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The Palmtag Building on B St. in Hayward. (Aric Crabb - STAFF)
HAYWARD — The Hayward Planning Commission has voted unanimously to allow a developer to tear down the 115-year-old Palmtag Building and build a Peet's Coffee & Tea shop in its place.

But commissioners also imposed several conditions Thursday on Oakland-based Browman Development Co., ordering the company to preserve historical artifacts and potentially incorporate some of them into the new building's design.

Downtown activist Frank Goulart, a Hayward Area Historical Society board member, said Friday that he is thinking about appealing the decision to the City Council.

"It's demolition by neglect," Goulart said. "They neglected the building so long that it looks so bad that everybody's willing to tear it down."

Many downtown merchants have been supportive of the Browman plans because the vacant building is considered an eyesore on the prominent downtown corner of Mission Boulevard and B Street.

"In our view, (the Browman project) will improve the overall look of B Street and help reduce the number of vagrants that congregate in this area," wrote Jim Wieder, owner of the nearby Hayward Ace Hardware store, in one of several letters local business owners addressed to city officials before the hearing.

Browman, a retail developer that built the adjacent Lucky shopping center, acquired the Palmtag in 2003.

The company announced in spring 2006 that it hoped to restore the deteriorating structure and had signed an agreement with Peet's that would make the coffee shop a centerpiece of the rehabilitated building.

But the developers came back to the city this year and said the two-story building was in such poor shape that restoration was not economically feasible. They proposed taking it down and putting a more conventional one-story retail building in its place.

Goulart said he has no doubt that Browman took a serious look at restoration, but wonders if the company could have found "more money" from county or state preservation grants. The city had already committed a $500,000 grant to Browman to help fix the exterior, and Goulart said the owner also could have benefited from a 10 percent tax break if the city had the building placed on the historic register. Thirteen buildings in Hayward are registered as historic.But neither city planners nor historical society officials deemed the building of historical importance. While it is one of downtown's oldest buildings, it has been altered so many times over the past century that it hardly resembles the ornate Victorian structure that appears in old photographs.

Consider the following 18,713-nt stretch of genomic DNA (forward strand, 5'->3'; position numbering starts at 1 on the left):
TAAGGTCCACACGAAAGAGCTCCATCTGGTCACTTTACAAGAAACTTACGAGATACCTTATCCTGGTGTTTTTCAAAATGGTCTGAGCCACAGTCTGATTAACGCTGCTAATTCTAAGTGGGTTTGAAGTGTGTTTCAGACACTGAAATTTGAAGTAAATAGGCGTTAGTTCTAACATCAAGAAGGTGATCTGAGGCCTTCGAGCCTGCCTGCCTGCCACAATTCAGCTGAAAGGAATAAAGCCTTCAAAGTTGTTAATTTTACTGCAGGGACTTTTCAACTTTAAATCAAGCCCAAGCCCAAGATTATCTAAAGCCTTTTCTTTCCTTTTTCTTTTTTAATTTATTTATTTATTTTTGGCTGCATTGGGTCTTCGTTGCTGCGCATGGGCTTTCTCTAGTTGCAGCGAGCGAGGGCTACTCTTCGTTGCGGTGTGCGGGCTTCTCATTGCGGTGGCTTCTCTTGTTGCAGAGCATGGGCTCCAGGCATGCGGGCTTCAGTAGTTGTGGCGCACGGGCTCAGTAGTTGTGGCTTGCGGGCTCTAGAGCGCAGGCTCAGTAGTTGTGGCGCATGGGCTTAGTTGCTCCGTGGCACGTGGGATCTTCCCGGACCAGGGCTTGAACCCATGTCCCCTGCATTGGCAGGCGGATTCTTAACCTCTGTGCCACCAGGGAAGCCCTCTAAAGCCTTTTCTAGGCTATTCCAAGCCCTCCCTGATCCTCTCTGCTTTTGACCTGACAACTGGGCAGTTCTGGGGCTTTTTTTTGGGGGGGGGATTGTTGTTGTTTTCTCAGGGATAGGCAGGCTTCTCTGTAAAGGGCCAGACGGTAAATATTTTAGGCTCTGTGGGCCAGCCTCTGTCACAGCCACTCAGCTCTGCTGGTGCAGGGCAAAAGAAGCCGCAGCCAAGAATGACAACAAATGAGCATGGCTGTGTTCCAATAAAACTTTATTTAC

As a condition of approval, commissioners on Thursday said Browman must work with the historical society to designate architectural fixtures and "features of interest" that can be reasonably removed and donated to the society.

The commission also encouraged Browman to incorporate some of those "elements" into the new building's design, and pay for and erect a plaque describing the history of the Palmtag Building.

It was not entirely clear from the commission's statements if incorporating historical "elements" meant keeping physical artifacts at the site or designing brand-new flourishes inspired by them.

Goulart agreed there are many features, such as a spiral staircase, that are worth saving, but he doubts downtown's cramped history museum has room for them.

He said the buildings themselves are what make Hayward's storied downtown district unique. The basement, which he hasn't seen, was once an underground saloon, he said.

The building also housed Hayward's first telephone exchange and was a post office for a time.

Commissioner Christopher Thnay asked how likely it would be for Peet's to be successful with competitor Starbucks Coffee just across the parking lot. The developer responded that marketing research found that more businesses in an area draws more commerce. He said the entire building has a fully signed lease, with a bank as another major tenant.

Commissioner Al Mendall suggested that a two-story building would be a better design, but the developer said that constructing and renting out a second story would not be cost-effective.

Although Thursday's vote was unanimous, two of the seven commission members — Mary Lavelle and Julie McKillop — were absent from the hearing. The decision is considered final unless appealed.

No members of the public spoke up in favor of the project at the meeting, and Goulart was the only person to speak against it.

Goulart has also appealed a proposed 44-unit condominium complex that the Planning Commission unanimously voted to approve in July for the corner of C and Main streets. The City Council will make a final decision Tuesday to approve or deny that project.